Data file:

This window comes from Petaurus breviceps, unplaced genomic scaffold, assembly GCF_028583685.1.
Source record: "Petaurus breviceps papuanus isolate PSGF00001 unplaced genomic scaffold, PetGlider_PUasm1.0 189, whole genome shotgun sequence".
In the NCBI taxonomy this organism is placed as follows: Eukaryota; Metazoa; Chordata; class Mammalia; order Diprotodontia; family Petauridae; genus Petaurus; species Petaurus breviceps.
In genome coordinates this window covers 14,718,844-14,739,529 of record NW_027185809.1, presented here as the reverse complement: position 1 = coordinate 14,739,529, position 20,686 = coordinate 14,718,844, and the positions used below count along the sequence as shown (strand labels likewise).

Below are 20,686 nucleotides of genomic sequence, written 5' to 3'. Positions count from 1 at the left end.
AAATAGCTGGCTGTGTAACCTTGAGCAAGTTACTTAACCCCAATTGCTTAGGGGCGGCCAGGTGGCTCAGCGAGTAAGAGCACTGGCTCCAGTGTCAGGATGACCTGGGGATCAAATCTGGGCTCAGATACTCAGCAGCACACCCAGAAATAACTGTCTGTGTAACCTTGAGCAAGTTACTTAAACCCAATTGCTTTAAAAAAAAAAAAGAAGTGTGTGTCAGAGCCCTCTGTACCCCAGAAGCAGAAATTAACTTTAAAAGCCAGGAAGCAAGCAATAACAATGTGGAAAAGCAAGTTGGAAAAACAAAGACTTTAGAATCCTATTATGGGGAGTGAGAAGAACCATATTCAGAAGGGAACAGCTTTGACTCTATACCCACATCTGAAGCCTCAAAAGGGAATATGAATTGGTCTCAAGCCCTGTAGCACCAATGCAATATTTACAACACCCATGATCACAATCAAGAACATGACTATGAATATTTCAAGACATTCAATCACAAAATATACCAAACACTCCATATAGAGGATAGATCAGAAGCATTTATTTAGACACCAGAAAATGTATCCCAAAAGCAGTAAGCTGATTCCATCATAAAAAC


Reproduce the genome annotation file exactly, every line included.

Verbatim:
This window comes from Petaurus breviceps, unplaced genomic scaffold, assembly GCF_028583685.1.
Source record: "Petaurus breviceps papuanus isolate PSGF00001 unplaced genomic scaffold, PetGlider_PUasm1.0 189, whole genome shotgun sequence".
In the NCBI taxonomy this organism is placed as follows: Eukaryota; Metazoa; Chordata; class Mammalia; order Diprotodontia; family Petauridae; genus Petaurus; species Petaurus breviceps.
In genome coordinates this window covers 14,718,844-14,739,529 of record NW_027185809.1, presented here as the reverse complement: position 1 = coordinate 14,739,529, position 20,686 = coordinate 14,718,844, and the positions used below count along the sequence as shown (strand labels likewise).

Below are 20,686 nucleotides of genomic sequence, written 5' to 3'. Positions count from 1 at the left end.
AAATAGCTGGCTGTGTAACCTTGAGCAAGTTACTTAACCCCAATTGCTTAGGGGCGGCCAGGTGGCTCAGCGAGTAAGAGCACTGGCTCCAGTGTCAGGATGACCTGGGGATCAAATCTGGGCTCAGATACTCAGCAGCACACCCAGAAATAACTGTCTGTGTAACCTTGAGCAAGTTACTTAAACCCAATTGCTTTAAAAAAAAAAAAGAAGTGTGTGTCAGAGCCCTCTGTACCCCAGAAGCAGAAATTAACTTTAAAAGCCAGGAAGCAAGCAATAACAATGTGGAAAAGCAAGTTGGAAAAACAAAGACTTTAGAATCCTATTATGGGGAGTGAGAAGAACCATATTCAGAAGGGAACAGCTTTGACTCTATACCCACATCTGAAGCCTCAAAAGGGAATATGAATTGGTCTCAAGCCCTGTAGCACCAATGCAATATTTACAACACCCATGATCACAATCAAGAACATGACTATGAATATTTCAAGACATTCAATCACAAAATATACCAAACACTCCATATAGAGGATAGATCAGAAGCATTTATTTAGACACCAGAAAATGTATCCCAAAAGCAGTAAGCTGATTCCATCATAAAAAC